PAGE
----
Monday, November 22, 2010
Officer’s Cancer Death Not Service-Connected—C.A.
By SHERRI M. OKAMOTO, Staff Writer
This district’s Court of Appeal on Friday upheld the denial of service-connected death benefits to the widow of a Los Angeles deputy sheriff.
Div. One concluded the government had rebutted the statutory presumption that David Sameyah’s exposure to known carcinogens during the performance of his job duties was not reasonably linked to the non-Hodgkin’s lymphoma which killed him at the age of 47.
Sameyah allegedly began experiencing abdominal pain in 2002 and was diagnosed with having a stomach ulcer. A biopsy of the ulcer indicated gastric lymphoma, and it was later determined Sameyah had Burkitt’s lymphoma, a rare but aggressive form of cancer.
After Sameyah’s death in 2004, his widow filed an application with the Los Angeles County Employees Retirement Association for service-connected survivor benefits. Karen Sameyah alleged that her husband’s lymphoma was the result of his exposure to carcinogens during the seven years he worked as a deputy sheriff assigned to the North County Correctional Facility and Lennox Station near the Los Angeles International Airport.
LACERA denied Karen Sameyah’s application and she filed a petition for peremptory writ of mandate, seeking an order compelling the agency to reverse its decision.
She contended that her husband was exposed to known carcinogens at work, including “asbestos, lead, benzene, burnt jet fuel, other fuel oils, gasoline, diesel and engine exhaust, radio transmissions and petroleum solvents.”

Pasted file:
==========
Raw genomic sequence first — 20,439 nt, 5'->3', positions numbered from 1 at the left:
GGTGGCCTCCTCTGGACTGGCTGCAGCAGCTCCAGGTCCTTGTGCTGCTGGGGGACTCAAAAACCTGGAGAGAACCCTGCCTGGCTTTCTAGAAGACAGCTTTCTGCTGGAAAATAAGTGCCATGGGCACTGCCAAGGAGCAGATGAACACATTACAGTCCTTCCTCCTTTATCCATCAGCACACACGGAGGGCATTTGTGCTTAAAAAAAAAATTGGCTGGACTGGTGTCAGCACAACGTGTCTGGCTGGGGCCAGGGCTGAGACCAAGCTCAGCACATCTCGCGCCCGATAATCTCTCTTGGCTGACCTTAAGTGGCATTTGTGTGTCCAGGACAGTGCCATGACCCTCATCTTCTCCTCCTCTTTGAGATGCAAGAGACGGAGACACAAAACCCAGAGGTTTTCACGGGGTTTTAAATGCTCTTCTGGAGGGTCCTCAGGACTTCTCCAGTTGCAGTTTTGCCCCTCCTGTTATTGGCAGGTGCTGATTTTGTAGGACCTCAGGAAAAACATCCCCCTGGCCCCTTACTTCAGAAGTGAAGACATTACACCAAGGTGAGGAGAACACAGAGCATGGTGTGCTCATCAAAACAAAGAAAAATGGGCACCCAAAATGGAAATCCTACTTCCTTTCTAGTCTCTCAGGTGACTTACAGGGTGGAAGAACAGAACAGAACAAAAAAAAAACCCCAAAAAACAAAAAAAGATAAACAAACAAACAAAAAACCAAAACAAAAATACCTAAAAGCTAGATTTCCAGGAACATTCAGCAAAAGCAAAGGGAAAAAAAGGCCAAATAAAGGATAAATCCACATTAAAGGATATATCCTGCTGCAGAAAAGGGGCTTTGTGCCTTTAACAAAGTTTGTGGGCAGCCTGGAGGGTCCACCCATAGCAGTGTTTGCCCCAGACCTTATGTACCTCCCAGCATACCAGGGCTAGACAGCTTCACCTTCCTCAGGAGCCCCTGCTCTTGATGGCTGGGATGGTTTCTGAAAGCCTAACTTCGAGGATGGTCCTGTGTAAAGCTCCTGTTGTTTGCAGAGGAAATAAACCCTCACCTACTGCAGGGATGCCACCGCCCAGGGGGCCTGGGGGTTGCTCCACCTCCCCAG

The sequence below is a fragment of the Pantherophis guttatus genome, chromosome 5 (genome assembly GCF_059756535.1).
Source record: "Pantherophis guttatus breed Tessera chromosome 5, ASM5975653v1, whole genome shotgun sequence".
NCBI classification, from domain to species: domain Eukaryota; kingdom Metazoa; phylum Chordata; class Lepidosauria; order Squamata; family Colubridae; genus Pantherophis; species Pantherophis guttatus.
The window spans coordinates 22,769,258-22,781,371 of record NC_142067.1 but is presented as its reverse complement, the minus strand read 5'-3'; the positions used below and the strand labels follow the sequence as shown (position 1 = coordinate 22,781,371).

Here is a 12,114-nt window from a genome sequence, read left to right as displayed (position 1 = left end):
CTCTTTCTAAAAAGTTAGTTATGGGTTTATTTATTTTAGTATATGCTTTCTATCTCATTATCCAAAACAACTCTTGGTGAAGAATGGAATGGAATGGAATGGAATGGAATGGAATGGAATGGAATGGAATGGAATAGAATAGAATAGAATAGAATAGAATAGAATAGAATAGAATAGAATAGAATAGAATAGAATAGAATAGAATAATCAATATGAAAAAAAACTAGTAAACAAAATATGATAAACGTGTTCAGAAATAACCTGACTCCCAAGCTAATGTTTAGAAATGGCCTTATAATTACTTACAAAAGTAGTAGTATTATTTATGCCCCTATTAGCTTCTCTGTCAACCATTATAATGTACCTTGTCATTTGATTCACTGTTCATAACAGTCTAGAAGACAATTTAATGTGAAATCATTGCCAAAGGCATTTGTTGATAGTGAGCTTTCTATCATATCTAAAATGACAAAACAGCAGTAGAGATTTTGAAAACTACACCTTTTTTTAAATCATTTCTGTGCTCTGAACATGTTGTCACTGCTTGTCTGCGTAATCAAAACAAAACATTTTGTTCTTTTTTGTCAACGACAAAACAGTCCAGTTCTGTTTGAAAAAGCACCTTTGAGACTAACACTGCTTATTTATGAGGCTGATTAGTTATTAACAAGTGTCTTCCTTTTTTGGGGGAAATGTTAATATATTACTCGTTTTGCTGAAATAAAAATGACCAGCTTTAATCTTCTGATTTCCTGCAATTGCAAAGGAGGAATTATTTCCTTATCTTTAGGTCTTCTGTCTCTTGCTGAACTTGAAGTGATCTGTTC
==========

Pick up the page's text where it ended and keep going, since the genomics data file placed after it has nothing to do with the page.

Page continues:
Her medical expert also asserted that “research has indicated that Epstein-Barr virus, a common viral pathogen, is a risk factor for the development of Burkitt’s” and that David Sameyah’s occupation as a peace officer exposed him to “incarcerated individuals with poor personal hygiene, IV drug users, patients with HIV, and the homeless populations” who were known to harbor infectious disease at a higher rate.
Los Angeles Superior Court Judge David P. Yaffe declined the requested relief. He explained that David Sameyah’s lymphoma was presumed to be service-connected under Government Code Sec. 31720.6(a), which provides that cancer “shall be presumed to arise our of and in the course of employment” for any active member of law enforcement who has completed five years or more of service.
However subsection (c), provides that this presumption “may be controverted by evidence, that the carcinogen to which the member has demonstrated exposure is not reasonably linked to the disabling cancer, provided that the primary site of the cancer has been established.”
Yaffe determined that LACERA had made the requisite showing outlined in subsection (c), and Justice Victoria Gerrard Chaney concluded that substantial evidence supported Yaffe’s decision in her opinion for the appellate court.
Chaney noted that experts for LACERA and Karen Sameyah linked the development of Burkitt’s lymphoma to the Epstein-Barr strain of herpes viruses, but there was no evidence David Sameyah was exposed to this virus as a result of his job duties.
“Evidence that Mr. Sameyah might have come into contact with an inmate or suspect who might have had a virus is not sufficient evidence of a carcinogenic exposure,” she said.
Combined with evidence that the latency period for cancers based on the type of chemical exposure alleged in the complaint was longer than the period of David Sameyah’s employment, the justice concluded LACERA’s showing was sufficient to rebut Sec. 31720.6(a)’s presumption.
Presiding Justice Robert M. Mallano and Justice Jeffrey W. Johnson joined Chaney in her decision.
Sameyah was represented by Thomas J. Wicke and Allison E. Barrett of Lewis, Marenstein, Wicke, Sherwin & Lee for Sameyah and LACERA by attorneys Robert Van Der Volgen and James J. Castranova.
The case is Sameyah v. Los Angeles County Employees Retirement Association, 10 S.O.S. 6532.
Copyright 2010, Metropolitan News Company